At runtime, the game determines the value of any property by scanning from the end of the “tape” backward until a value is found (or not if absent).

The benefits of this approach are multi-fold:

  • undo is performed simply by erasing the last move (or moves) from the tape.
  • undo can be repeated until the entire game is unwound.
  • save-game is simply the content of the tape.
  • undo can be performed after a game restore.
  • redo is possible if the end tape is not erased but just rewound.
  • checkpoints can be placed in the timeline.
  • timeline branches are possible.

Thank you!! I didn’t know about this! If it’s not too late I might try to add this option to my ParserComp play options.


Very interesting! Undo/redo across save+restore, going forward and backwards through the timeline, and branching off new timelines from any past checkpoint are all very cool and – I think – not directly supported by any Glulx interpreter (short of the player manually saving every turn and keeping all of those save files around).

I’d like to teach a Glulx interpreter to do a similar thing at even finer granularity. Instead of a series of save games (that are also missing some information), it would be a “flight recorder” that allows replaying the full timeline of the game’s internal state, RNG outcomes, text input/output, Glk window arrangement, which images where displayed when & where, and so on. Besides generalizing autosaves and working across save/restore, it might be useful for tracking down tricky bugs discovered by testers (though this needs a dedicated debugger, like rr for native code). It’s harder than for Strand because the Glulx VM is so low-level, so approximately everything has to be recorded or made deterministic to enable replay. I think I have a workable plan for it, but it requires a much more sophisticated bytecode interpreter than I currently have, so who knows when I’ll actually get around to trying this idea.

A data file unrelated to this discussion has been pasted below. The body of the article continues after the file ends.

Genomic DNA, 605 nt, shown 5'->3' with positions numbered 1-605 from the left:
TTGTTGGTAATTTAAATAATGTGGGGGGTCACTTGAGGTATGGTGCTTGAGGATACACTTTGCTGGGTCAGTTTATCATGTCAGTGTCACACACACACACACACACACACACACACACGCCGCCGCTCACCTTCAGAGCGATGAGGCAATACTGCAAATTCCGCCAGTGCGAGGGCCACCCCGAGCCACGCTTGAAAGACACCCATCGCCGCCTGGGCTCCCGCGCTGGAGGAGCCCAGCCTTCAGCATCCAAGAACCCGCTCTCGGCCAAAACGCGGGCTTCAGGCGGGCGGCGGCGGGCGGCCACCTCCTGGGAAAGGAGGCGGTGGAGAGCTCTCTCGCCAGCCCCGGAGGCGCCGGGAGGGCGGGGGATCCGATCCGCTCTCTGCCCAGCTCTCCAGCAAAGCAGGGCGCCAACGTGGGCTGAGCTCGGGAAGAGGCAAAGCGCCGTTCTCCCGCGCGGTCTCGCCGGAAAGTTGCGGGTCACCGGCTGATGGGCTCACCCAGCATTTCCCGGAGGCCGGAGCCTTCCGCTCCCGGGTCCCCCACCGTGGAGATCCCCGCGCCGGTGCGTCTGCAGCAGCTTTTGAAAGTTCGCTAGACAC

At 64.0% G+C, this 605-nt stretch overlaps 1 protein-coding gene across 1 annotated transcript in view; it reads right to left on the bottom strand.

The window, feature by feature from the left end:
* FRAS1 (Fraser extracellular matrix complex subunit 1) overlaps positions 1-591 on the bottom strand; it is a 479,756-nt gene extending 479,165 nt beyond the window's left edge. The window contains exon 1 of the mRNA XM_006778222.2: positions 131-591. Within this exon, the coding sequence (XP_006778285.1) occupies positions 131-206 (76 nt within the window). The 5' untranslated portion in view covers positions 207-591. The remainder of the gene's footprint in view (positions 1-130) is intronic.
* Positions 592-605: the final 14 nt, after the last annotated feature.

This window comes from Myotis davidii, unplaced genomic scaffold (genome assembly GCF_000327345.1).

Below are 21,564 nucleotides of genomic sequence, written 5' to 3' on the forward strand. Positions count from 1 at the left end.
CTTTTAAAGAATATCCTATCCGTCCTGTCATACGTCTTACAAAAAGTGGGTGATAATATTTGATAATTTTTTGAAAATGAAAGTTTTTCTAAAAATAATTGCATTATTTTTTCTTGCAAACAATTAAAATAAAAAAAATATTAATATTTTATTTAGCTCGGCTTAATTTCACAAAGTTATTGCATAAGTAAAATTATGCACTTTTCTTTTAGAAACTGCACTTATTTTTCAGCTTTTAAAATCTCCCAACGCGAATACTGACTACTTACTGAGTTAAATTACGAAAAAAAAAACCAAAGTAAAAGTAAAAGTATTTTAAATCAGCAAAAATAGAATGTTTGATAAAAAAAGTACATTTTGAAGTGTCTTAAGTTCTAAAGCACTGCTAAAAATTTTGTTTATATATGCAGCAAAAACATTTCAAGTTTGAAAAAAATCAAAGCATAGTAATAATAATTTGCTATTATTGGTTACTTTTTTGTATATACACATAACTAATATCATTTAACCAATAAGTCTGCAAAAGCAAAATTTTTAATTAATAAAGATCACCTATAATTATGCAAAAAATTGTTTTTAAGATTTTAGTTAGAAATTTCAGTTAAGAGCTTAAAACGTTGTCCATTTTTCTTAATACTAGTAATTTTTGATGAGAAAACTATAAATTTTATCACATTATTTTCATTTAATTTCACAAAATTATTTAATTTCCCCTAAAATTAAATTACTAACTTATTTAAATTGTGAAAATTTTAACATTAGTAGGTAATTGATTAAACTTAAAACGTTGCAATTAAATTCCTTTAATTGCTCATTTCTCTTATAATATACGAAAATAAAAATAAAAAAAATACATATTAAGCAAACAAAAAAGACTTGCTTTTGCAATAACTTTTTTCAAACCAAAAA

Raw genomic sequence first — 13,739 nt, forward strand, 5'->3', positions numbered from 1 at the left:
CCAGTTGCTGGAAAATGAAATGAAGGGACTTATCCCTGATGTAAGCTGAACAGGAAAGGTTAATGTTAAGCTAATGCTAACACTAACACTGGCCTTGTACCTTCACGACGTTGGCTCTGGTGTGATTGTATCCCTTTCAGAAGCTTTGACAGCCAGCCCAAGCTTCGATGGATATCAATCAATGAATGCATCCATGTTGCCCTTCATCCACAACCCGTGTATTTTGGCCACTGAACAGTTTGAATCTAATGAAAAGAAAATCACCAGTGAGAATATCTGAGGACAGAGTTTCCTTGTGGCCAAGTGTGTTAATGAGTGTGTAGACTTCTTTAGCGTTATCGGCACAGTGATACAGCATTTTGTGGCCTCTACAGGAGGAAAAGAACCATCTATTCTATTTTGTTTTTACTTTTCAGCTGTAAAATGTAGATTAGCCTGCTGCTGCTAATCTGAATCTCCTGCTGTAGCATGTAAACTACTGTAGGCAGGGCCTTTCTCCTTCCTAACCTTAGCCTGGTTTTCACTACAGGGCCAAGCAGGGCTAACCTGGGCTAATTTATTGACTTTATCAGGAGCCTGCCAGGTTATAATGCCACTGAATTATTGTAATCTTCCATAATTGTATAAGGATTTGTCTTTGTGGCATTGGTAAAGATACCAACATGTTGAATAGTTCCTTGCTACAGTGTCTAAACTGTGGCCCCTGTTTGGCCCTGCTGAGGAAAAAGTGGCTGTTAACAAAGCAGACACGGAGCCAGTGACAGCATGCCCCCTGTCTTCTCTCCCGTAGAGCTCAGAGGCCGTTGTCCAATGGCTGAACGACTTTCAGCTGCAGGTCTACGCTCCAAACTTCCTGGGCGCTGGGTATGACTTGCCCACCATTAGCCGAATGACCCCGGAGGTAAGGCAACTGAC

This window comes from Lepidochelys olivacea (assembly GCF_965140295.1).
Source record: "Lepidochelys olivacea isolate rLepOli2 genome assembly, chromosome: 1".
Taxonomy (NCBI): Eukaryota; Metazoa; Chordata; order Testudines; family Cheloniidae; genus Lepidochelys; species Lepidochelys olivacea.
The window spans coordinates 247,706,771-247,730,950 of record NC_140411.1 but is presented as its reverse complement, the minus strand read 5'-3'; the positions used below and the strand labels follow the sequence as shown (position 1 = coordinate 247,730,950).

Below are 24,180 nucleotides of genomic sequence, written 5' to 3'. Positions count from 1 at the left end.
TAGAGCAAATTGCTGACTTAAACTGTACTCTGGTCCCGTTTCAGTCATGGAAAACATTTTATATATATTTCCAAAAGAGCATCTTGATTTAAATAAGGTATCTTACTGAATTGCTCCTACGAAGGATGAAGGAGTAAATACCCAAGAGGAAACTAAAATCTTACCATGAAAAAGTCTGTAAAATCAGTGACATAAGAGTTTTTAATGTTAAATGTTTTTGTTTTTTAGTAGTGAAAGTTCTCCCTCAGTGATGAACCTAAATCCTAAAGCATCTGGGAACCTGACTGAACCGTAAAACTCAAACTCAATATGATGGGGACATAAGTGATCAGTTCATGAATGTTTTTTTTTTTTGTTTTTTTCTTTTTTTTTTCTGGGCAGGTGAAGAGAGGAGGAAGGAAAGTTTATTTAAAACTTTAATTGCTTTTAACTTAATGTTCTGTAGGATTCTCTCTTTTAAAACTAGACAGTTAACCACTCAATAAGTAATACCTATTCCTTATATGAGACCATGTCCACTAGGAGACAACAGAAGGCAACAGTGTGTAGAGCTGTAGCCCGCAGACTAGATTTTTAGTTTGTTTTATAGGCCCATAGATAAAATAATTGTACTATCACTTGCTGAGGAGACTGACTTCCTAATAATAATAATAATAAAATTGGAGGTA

One question: you wrote earlier that the terp can initiate saving the game, but the game logic has to accept a “look” command after restoring. Inform games can retreat into custom input loops where they only expect particular inputs (e.g., “press any key to continue” / a menu navigated by arrow keys / numbered choices) and wouldn’t be prepared to deal with a “look” command. This is not the only reason why interpreter-managed autosaves are a separate thing from “ordinary” game-initiated saves in the Glulx world, but it’s one reason. Does Strand even intend to support that sort of thing, and if so, how does it interact with the terp initiating save/restore?

RemGlk/GlkOte does something like that for I/O; I’m not sure how useful tracking every change to RAM would be.

I don’t think that would be feasible. I haven’t directly measured it, but based on other profiles each turn could involve tens or hundreds of thousands of writes to memory.

At best each turn’s undo state could include interpreter things like the random state, Glk details etc. But it wouldn’t be appropriate for a general purpose interpreter as people will want to be able to undo in order to get a different random result.